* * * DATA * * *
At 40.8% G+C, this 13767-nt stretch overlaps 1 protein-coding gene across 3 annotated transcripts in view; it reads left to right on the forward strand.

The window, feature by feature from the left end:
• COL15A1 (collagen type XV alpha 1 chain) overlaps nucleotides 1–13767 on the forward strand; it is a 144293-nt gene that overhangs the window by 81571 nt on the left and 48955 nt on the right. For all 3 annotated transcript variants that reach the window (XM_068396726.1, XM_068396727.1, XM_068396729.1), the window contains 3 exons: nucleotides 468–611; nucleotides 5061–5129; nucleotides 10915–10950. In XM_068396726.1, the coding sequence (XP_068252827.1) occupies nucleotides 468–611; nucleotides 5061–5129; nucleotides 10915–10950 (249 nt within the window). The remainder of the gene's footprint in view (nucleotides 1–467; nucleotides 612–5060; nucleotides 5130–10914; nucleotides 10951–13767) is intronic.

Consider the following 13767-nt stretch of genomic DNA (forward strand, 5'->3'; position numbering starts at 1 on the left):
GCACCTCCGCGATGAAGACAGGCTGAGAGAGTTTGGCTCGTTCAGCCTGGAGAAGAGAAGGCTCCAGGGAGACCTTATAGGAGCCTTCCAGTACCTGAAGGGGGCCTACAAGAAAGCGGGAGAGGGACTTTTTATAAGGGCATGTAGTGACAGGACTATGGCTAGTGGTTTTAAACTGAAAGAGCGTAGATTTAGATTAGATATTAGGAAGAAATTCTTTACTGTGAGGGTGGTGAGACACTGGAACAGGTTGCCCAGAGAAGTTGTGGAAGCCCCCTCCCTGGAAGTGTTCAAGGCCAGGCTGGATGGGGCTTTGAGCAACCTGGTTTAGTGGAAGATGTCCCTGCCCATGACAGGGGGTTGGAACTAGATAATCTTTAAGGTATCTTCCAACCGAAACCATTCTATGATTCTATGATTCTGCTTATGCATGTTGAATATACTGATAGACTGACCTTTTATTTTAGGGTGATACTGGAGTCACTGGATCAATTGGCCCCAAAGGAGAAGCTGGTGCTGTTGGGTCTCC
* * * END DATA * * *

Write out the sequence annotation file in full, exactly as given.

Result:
At 40.8% G+C, this 13767-nt stretch overlaps 1 protein-coding gene across 3 annotated transcripts in view; it reads left to right on the forward strand.

The window, feature by feature from the left end:
• COL15A1 (collagen type XV alpha 1 chain) overlaps nucleotides 1–13767 on the forward strand; it is a 144293-nt gene that overhangs the window by 81571 nt on the left and 48955 nt on the right. For all 3 annotated transcript variants that reach the window (XM_068396726.1, XM_068396727.1, XM_068396729.1), the window contains 3 exons: nucleotides 468–611; nucleotides 5061–5129; nucleotides 10915–10950. In XM_068396726.1, the coding sequence (XP_068252827.1) occupies nucleotides 468–611; nucleotides 5061–5129; nucleotides 10915–10950 (249 nt within the window). The remainder of the gene's footprint in view (nucleotides 1–467; nucleotides 612–5060; nucleotides 5130–10914; nucleotides 10951–13767) is intronic.

Consider the following 13767-nt stretch of genomic DNA (forward strand, 5'->3'; position numbering starts at 1 on the left):
GCACCTCCGCGATGAAGACAGGCTGAGAGAGTTTGGCTCGTTCAGCCTGGAGAAGAGAAGGCTCCAGGGAGACCTTATAGGAGCCTTCCAGTACCTGAAGGGGGCCTACAAGAAAGCGGGAGAGGGACTTTTTATAAGGGCATGTAGTGACAGGACTATGGCTAGTGGTTTTAAACTGAAAGAGCGTAGATTTAGATTAGATATTAGGAAGAAATTCTTTACTGTGAGGGTGGTGAGACACTGGAACAGGTTGCCCAGAGAAGTTGTGGAAGCCCCCTCCCTGGAAGTGTTCAAGGCCAGGCTGGATGGGGCTTTGAGCAACCTGGTTTAGTGGAAGATGTCCCTGCCCATGACAGGGGGTTGGAACTAGATAATCTTTAAGGTATCTTCCAACCGAAACCATTCTATGATTCTATGATTCTGCTTATGCATGTTGAATATACTGATAGACTGACCTTTTATTTTAGGGTGATACTGGAGTCACTGGATCAATTGGCCCCAAAGGAGAAGCTGGTGCTGTTGGGTCTCC